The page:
Three Situations To Make You Question Your Morals

19:42Ciaran McCormick

Various extremely intelligent thinkers have devised situations and problems over the years that make you question what you would do if you were in that situation. I have cherrypicked a few to pose to Politics Beyond Politicians readers. Some will make you consider killing people and other unimaginable actions. Bear in mind that they all involve hypothetical situations where you have perfect information of what will happen and you can't just change a few details to avoid making the tough decisions. Feel free to share your thoughts and answers in the comments. Remember there are no right answers.


People's lives are at risk, what will you do?
1) The Train
Imagine you are walking near some unguarded train tracks. Some evil fiend has found an innocent bunch of bystanders and overpowered them. Four of them are tied to the railway line and aren't able to move. You walk past and discover them screaming and want to get over there to rescue and untie them. But then you realise a train is coming. If they are hit, they will die. Their only hope is a lever by the side of the track that if pulled will divert it onto a different set of tracks. The four tied down people will escape unharmed. However, the evil fiend has tied someone else to the other railway track. If you pull the lever, he will die instead.

Do you pull the lever or not? Is allowing four people to die worse than taking an action that kills one person?

2) The Fat Man
Whatever you did last time, unfortunately the evil fiend escaped. He struck again and you were in the wrong place and wrong time once again (it has been a difficult week). This time, four other strangers have been tied onto a different railway line and the train is coming. But there is no lever in sight! You clamber over the nearest bridge, unable to get to the tied up people in time. A fat man is also walking across the bridge. You realise in that moment that if you push him off the bridge, he will stop the train and die and the others will be unharmed.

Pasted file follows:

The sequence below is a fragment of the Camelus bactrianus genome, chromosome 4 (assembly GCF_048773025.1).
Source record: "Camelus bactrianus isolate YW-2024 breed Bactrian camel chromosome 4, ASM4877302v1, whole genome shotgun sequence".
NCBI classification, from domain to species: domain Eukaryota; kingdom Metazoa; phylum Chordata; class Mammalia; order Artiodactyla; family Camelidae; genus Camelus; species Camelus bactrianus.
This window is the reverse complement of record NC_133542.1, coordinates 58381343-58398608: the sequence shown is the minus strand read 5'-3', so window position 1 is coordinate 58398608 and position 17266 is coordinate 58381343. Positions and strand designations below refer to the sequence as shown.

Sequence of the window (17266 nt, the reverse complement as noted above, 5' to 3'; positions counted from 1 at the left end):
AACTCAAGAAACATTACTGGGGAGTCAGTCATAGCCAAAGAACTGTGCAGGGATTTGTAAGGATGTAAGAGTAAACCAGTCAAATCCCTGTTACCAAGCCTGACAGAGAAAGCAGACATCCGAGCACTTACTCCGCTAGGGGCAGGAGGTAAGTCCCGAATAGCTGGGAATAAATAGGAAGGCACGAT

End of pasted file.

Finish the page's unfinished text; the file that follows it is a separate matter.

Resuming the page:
Do you push him off? What if the fat man was actually the evil fiend that tied the people to the track?

3) The Doctor
Beyond your hobby of walking in the countryside near train tracks, you actually work as a doctor. It is always busy and involves many difficult decisions. However, today has presented a particularly challenging situation. Five very sick people have come in and require organ transplants. Unfortunately, nobody on the donor list is suitable and time is running out. Luckily, a healthy stranger without any family or friends is in the hospital that day to visit. You could save all five of the ill patients by harvesting his organs and giving them to the ill people. Nobody would suspect the doctor in any way if you went through with the operation. But would you kill the healthy person to save them?

What do you do?

Have these situations made you think differently about your morals. They all focus on a theory called utilitarianism, that tries to maximise the greatest happiness of the greatest number of people. Would you kill one person to save many?

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